When we returned there in March of 2017, we ventured northward and were blown away by Page, Sedona, the slot canyons, Horseshoe Bend, and more. We ducked over the border into Utah one afternoon–wait a minute — there are FIVE national parks in Utah. “Wow! Look at those affordable condos!” I quipped.
But did we really want to be stuck in just one place? There are many fabulous national parks, state parks, national monuments, and more. We didn’t want to be obligated to travel to the same place each year and started musing about RVs. Hmmm. . .
We started investigating RVs and Al joined several RV forums online (Psst, honey? Don’t look now, but you’re using social media!). We started visiting a few dealerships in our area. Over several months, we went from Class A motor home (too large – and who wants to tow a car?), Class B motor home (if we didn’t tow a car, we’d have to pack up everything just to go for a dozen eggs?), and soon we were considering a fifth-wheel (and a truck!). Let’s go to the Hershey RV Show in September! Yeah, that’s the ticket! We won’t buy, we won’t buy…we’re just going to look … we won’t buy!
Meanwhile, I was starting to get a bit more encouraging. . . um, pushy…er, insistent…about the prospect of Al’s retirement! We could travel a lot! And we could do it while we’re still young and healthy enough to hike, ride bikes, etc., etc. It was a well-timed choreography — just before we left for the Hershey RV show, he decided he was ready to set a date for retirement. Yay!
Well, let’s just say that despite our good intentions, we signed a sales agreement for a 2018 Grand Design 310-GK fifth-wheel before the weekend ended! We fell in love with the layout, size, and many, many windows in the 310 (I need lots of natural light). We’d have to come back to PA to pick it up as soon as we were pretty sure winter was over.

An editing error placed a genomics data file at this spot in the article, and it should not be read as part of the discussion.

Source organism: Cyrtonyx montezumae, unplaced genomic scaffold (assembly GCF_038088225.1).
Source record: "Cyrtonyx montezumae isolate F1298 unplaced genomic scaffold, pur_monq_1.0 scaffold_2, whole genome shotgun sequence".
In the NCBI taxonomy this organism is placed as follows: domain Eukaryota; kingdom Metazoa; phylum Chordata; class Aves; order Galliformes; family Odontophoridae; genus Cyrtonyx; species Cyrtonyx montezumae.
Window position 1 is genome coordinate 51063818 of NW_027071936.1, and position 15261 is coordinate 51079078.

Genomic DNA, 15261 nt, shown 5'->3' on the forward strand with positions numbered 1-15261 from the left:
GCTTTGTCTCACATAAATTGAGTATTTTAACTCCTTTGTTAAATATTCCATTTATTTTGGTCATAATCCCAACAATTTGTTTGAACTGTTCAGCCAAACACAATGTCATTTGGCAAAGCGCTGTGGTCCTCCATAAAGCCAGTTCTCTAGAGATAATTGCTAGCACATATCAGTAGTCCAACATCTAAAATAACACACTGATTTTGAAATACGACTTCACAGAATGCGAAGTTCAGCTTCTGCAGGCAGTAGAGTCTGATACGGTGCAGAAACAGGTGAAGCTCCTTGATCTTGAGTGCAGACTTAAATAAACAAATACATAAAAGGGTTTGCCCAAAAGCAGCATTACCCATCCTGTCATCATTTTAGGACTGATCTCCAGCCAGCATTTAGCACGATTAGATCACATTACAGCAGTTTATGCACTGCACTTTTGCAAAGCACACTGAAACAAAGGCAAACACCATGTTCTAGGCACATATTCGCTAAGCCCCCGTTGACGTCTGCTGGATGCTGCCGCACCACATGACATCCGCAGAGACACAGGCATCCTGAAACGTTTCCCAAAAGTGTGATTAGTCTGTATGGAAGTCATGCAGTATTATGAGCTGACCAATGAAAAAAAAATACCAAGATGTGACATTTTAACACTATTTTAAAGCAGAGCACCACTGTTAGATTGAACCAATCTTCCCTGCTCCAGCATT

Soon thereafter, time to buy a truck. A BIG truck. A ruby red, long bed, crew cab, dually! We named her Scarlett (thanks for the color suggestion, Nancy Jones!) and had to name the 310 Rhett. Of course.
So after many months of planning and more planning, Al is retired, and we have chosen the start of a route to travel the US — we’re not sure for how long and where our travels will eventually lead us. We can’t wait to share our travel adventures with you.
And, oh, yes—why “The Lobsters”?
Our grandkids named us Grandma and Grandpa Lobster years ago to differentiate us from their other set of grandparents. We live in Maine. And we’re traveling. We’re Lobsters on the Loose! We hope you’ll follow our adventures as we discover and rediscover each other and these amazing places we know as The United States of America and Canada!